By Lagi Keresoma
APIA, SAMOA – 27 OCTOBER 2020: Sitting on one of the biggest mangrove swamps in the country, Vaiusu village has made a stance by restoring its livelihood and economic benefits by replanting and restoring its mangrove eco-system.
It is also a legacy to leave behind for its future generations to enjoy.
Joined by several partners such as the Marist Brothers Old Pupils Association, representatives of the International Conservation Fund, the Secretariat of the Pacific Regional Environment Program (SPREP), YCAN Samoa, they planted 3000 seedlings of mangrove plants last Saturday.
The restoration project is funded under the Civil Society Support Programme and the Vaiusu mayor, Ulugia Ielome Mulumulu is very excited to see the project finally implemented after 2 years of trying to get it on its feet.
He said mangroves are very important to the villagers’ livelihood and economic benefits and he acknowledges the assistance of those who offered to assist the mangrove replanting.
What concerns him the most is the impact of climate change on the village and as mayor and the one pushing for the project, he wants to leave behind a legacy for the future generation of the village to enjoy.
“Vaiusu is very vulnerable to threats especially on the coastal side as it is very open to the sea, so we intend to cover and replant 1 acre of sea land with mangroves with the hope of expanding it,” he explained.
The village has also drawn boundaries to indicate to their fishermen restricted areas set aside for the replanting project.
The replanting process was not easy trying to get through deep mud, but there was a community feeling with men, women, adults and children participating and enjoying a special time together.
Eco- Consultant, Maria Sapatu –Kennar who assisted Vaiusu and CSSP with the project said replanting the mangroves is just one component of the project fund.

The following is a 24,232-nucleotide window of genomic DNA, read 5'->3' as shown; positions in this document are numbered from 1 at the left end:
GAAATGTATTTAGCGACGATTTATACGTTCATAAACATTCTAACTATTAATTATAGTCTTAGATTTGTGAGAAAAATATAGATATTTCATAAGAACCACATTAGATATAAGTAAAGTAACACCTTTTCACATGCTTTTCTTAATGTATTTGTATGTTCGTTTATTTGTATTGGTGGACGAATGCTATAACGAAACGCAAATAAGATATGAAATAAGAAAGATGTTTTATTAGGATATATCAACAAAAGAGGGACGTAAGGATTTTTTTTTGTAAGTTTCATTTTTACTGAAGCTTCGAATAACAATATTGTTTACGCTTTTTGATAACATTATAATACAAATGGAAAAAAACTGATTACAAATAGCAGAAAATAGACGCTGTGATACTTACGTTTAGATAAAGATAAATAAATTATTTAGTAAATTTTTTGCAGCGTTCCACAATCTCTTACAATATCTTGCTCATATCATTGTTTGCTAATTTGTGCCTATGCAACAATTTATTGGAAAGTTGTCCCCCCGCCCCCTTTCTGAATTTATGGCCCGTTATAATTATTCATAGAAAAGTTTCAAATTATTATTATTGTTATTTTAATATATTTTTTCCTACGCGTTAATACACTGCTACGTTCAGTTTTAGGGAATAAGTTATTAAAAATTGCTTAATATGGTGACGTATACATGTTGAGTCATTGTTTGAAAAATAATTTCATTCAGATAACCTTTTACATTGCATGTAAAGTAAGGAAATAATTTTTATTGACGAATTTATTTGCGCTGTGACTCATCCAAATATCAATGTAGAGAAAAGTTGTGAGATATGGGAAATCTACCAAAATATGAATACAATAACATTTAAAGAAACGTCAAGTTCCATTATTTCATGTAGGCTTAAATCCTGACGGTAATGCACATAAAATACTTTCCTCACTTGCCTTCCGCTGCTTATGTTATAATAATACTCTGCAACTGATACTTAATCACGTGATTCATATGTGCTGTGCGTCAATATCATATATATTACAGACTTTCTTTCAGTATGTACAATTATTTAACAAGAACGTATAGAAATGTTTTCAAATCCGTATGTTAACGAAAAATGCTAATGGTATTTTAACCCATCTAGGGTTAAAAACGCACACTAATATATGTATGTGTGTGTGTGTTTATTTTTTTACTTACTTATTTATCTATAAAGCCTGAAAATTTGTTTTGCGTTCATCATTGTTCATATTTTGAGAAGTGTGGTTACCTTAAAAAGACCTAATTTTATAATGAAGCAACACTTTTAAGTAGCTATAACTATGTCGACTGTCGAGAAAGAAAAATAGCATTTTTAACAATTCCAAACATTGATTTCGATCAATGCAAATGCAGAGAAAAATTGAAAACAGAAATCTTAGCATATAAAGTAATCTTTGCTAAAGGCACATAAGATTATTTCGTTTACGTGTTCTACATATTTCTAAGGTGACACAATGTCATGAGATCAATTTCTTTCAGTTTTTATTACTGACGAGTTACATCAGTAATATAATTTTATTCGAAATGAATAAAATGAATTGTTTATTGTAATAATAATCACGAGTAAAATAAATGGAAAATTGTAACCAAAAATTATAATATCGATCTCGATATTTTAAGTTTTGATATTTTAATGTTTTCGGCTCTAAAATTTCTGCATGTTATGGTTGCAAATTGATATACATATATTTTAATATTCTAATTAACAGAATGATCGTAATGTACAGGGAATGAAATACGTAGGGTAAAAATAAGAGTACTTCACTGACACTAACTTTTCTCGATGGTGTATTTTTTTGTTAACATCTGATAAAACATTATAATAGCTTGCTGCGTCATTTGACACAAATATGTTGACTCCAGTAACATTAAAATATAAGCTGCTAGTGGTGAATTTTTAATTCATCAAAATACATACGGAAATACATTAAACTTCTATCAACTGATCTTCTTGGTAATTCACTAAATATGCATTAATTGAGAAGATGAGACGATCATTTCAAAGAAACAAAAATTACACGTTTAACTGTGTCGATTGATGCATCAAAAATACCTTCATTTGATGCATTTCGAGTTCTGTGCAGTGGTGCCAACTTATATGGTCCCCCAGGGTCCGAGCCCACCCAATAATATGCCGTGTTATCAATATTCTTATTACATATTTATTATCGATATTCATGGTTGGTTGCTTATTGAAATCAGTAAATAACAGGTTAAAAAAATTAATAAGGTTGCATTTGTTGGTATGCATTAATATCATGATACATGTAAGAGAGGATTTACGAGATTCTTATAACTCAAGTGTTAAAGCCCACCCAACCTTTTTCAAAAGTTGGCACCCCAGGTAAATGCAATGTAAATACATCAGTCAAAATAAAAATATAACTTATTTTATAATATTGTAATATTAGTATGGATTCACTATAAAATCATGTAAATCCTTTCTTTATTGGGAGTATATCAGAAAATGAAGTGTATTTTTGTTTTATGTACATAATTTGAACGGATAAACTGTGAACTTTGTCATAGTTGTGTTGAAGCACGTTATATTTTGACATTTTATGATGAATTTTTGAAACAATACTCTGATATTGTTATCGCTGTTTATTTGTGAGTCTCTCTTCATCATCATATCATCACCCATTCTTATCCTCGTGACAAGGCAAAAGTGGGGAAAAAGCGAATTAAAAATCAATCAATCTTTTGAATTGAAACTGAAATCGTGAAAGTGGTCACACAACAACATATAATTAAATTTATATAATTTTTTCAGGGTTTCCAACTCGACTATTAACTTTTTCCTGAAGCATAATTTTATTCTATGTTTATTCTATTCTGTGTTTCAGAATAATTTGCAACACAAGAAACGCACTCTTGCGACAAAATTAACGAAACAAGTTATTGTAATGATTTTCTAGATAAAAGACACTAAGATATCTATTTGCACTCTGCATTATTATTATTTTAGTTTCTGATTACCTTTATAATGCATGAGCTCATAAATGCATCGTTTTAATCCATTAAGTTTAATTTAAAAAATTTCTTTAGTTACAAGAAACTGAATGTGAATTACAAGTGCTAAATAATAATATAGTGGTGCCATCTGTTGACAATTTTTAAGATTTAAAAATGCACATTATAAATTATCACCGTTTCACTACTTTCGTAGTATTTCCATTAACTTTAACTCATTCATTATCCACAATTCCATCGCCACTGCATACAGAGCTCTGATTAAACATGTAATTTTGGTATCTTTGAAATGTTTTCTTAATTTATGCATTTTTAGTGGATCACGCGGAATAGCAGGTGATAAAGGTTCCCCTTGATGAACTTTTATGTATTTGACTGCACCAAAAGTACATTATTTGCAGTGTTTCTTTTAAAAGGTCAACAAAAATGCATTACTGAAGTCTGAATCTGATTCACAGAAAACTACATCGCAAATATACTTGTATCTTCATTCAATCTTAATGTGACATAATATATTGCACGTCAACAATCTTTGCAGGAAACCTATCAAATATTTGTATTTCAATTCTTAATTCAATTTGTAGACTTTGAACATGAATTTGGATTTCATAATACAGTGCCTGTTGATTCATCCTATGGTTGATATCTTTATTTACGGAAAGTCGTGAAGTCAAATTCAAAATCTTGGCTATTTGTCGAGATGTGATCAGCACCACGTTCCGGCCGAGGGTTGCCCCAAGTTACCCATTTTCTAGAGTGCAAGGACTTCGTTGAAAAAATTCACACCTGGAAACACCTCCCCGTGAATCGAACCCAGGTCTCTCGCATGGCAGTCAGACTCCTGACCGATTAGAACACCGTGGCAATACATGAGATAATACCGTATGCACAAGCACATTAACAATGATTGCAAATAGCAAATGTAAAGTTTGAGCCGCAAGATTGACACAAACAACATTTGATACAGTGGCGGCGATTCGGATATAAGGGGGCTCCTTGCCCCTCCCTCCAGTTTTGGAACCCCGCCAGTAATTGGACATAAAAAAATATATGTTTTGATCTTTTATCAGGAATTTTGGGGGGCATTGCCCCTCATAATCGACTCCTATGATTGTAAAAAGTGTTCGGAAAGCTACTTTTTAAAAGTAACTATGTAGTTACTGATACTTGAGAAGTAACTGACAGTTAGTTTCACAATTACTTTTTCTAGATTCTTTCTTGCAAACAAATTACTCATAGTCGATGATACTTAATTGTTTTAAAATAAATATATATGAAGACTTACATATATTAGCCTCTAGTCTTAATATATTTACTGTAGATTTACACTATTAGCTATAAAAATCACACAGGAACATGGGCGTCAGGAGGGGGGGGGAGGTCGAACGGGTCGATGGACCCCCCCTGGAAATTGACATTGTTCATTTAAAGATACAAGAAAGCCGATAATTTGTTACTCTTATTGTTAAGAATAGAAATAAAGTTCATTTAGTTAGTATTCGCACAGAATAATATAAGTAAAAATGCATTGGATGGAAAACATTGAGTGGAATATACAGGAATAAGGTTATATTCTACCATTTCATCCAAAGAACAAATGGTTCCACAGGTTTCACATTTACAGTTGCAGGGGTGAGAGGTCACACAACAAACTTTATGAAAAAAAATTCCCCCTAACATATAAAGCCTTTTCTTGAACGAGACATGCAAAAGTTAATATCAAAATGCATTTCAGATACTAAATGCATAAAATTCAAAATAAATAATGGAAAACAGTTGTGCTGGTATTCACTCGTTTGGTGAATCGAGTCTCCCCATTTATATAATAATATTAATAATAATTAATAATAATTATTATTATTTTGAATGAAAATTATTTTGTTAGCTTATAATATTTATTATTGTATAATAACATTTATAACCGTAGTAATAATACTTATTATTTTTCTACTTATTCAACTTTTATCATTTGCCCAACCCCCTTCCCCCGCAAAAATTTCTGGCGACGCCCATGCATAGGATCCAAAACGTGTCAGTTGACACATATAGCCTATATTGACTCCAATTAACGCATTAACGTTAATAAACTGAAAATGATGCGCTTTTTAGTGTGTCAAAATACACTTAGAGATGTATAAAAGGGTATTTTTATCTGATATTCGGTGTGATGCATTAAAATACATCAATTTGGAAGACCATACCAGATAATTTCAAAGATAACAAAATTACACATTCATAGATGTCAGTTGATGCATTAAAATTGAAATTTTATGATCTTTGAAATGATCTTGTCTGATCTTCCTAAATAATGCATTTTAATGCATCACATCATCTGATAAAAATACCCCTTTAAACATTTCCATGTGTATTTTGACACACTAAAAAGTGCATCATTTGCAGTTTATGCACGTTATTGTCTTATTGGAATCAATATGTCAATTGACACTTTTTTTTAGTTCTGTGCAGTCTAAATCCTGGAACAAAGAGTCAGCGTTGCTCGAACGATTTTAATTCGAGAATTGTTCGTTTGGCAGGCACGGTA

Restoring mangrove eco-system
“Replanting the mangrove is to try and restore the mangrove eco-system of Vaiusu which is one of the areas within the urban areas facing a lot of threats and problems from pollution, coastal reclamation and rubbish,” said Maria.
“We hope to expand it because mangroves are natural seawalls in protecting not only the coastal areas but also the breeding areas for marine species,” she said.
Several families in Vaiusu depend on fishing mud-crabs, shell fish such as tugane and others as a source of income and restoring the eco-system also increases the abundancy of the livelihood.
Climate change response
Mangroves also mitigate the impact of climate change as mangroves absorb the highest percentage of carbon gas compared to any other trees or plants and replanting mangroves is also a component of resilience or adaptation to climate change
The final stage of the project is the management plan to provide guidelines and policies in place to conserve the area, before it is officially launched and handed over to the village next month.
“We plan to continue planting and help expand the project and monitor it on a monthly basis,” said Maria.
The challenge though is that planting a mangrove plant is not as easy as planting other trees due to the environment changes of the sea level.
According to Ulugia, Vaiusu used to have one of the highest mangrove growth, however due to climate change and neighbouring industrial developments, the mangroves slowly died out.
“But I hope replanting it, is a start of a new light that will continue to shine for the future of Vaiusu and her people,” said Ulugia.